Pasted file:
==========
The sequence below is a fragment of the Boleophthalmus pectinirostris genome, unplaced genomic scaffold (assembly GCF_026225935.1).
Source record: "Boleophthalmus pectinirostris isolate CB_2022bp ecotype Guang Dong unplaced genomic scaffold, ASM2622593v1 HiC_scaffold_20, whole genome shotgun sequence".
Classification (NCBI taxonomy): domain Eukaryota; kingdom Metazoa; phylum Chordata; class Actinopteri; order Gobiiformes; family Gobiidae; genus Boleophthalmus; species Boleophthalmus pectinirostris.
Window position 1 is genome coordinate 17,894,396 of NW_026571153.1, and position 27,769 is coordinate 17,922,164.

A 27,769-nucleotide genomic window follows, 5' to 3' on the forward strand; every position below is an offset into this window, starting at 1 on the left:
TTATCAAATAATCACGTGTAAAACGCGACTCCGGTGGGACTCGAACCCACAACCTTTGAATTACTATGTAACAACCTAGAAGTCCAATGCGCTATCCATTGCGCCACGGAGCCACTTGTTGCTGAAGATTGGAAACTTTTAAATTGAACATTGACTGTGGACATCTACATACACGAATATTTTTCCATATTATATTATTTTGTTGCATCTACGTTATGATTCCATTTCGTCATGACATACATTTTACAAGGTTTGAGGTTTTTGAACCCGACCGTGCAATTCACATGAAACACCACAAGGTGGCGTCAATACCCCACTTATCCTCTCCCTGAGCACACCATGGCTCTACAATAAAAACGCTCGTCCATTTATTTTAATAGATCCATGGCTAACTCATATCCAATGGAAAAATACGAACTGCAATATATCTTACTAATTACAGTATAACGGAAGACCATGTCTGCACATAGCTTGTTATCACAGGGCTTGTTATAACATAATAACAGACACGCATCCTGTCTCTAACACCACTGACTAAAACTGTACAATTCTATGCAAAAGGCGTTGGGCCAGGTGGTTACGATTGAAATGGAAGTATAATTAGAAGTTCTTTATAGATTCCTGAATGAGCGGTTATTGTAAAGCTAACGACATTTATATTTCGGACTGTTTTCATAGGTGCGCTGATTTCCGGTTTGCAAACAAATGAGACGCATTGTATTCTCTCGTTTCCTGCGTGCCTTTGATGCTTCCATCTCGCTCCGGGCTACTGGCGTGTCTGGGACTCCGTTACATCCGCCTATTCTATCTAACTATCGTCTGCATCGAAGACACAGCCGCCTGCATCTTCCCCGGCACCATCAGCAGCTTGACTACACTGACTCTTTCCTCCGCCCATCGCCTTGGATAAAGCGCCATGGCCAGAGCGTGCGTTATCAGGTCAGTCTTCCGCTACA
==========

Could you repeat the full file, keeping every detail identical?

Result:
The sequence below is a fragment of the Boleophthalmus pectinirostris genome, unplaced genomic scaffold (assembly GCF_026225935.1).
Source record: "Boleophthalmus pectinirostris isolate CB_2022bp ecotype Guang Dong unplaced genomic scaffold, ASM2622593v1 HiC_scaffold_20, whole genome shotgun sequence".
Classification (NCBI taxonomy): domain Eukaryota; kingdom Metazoa; phylum Chordata; class Actinopteri; order Gobiiformes; family Gobiidae; genus Boleophthalmus; species Boleophthalmus pectinirostris.
Window position 1 is genome coordinate 17,894,396 of NW_026571153.1, and position 27,769 is coordinate 17,922,164.

A 27,769-nucleotide genomic window follows, 5' to 3' on the forward strand; every position below is an offset into this window, starting at 1 on the left:
TTATCAAATAATCACGTGTAAAACGCGACTCCGGTGGGACTCGAACCCACAACCTTTGAATTACTATGTAACAACCTAGAAGTCCAATGCGCTATCCATTGCGCCACGGAGCCACTTGTTGCTGAAGATTGGAAACTTTTAAATTGAACATTGACTGTGGACATCTACATACACGAATATTTTTCCATATTATATTATTTTGTTGCATCTACGTTATGATTCCATTTCGTCATGACATACATTTTACAAGGTTTGAGGTTTTTGAACCCGACCGTGCAATTCACATGAAACACCACAAGGTGGCGTCAATACCCCACTTATCCTCTCCCTGAGCACACCATGGCTCTACAATAAAAACGCTCGTCCATTTATTTTAATAGATCCATGGCTAACTCATATCCAATGGAAAAATACGAACTGCAATATATCTTACTAATTACAGTATAACGGAAGACCATGTCTGCACATAGCTTGTTATCACAGGGCTTGTTATAACATAATAACAGACACGCATCCTGTCTCTAACACCACTGACTAAAACTGTACAATTCTATGCAAAAGGCGTTGGGCCAGGTGGTTACGATTGAAATGGAAGTATAATTAGAAGTTCTTTATAGATTCCTGAATGAGCGGTTATTGTAAAGCTAACGACATTTATATTTCGGACTGTTTTCATAGGTGCGCTGATTTCCGGTTTGCAAACAAATGAGACGCATTGTATTCTCTCGTTTCCTGCGTGCCTTTGATGCTTCCATCTCGCTCCGGGCTACTGGCGTGTCTGGGACTCCGTTACATCCGCCTATTCTATCTAACTATCGTCTGCATCGAAGACACAGCCGCCTGCATCTTCCCCGGCACCATCAGCAGCTTGACTACACTGACTCTTTCCTCCGCCCATCGCCTTGGATAAAGCGCCATGGCCAGAGCGTGCGTTATCAGGTCAGTCTTCCGCTACA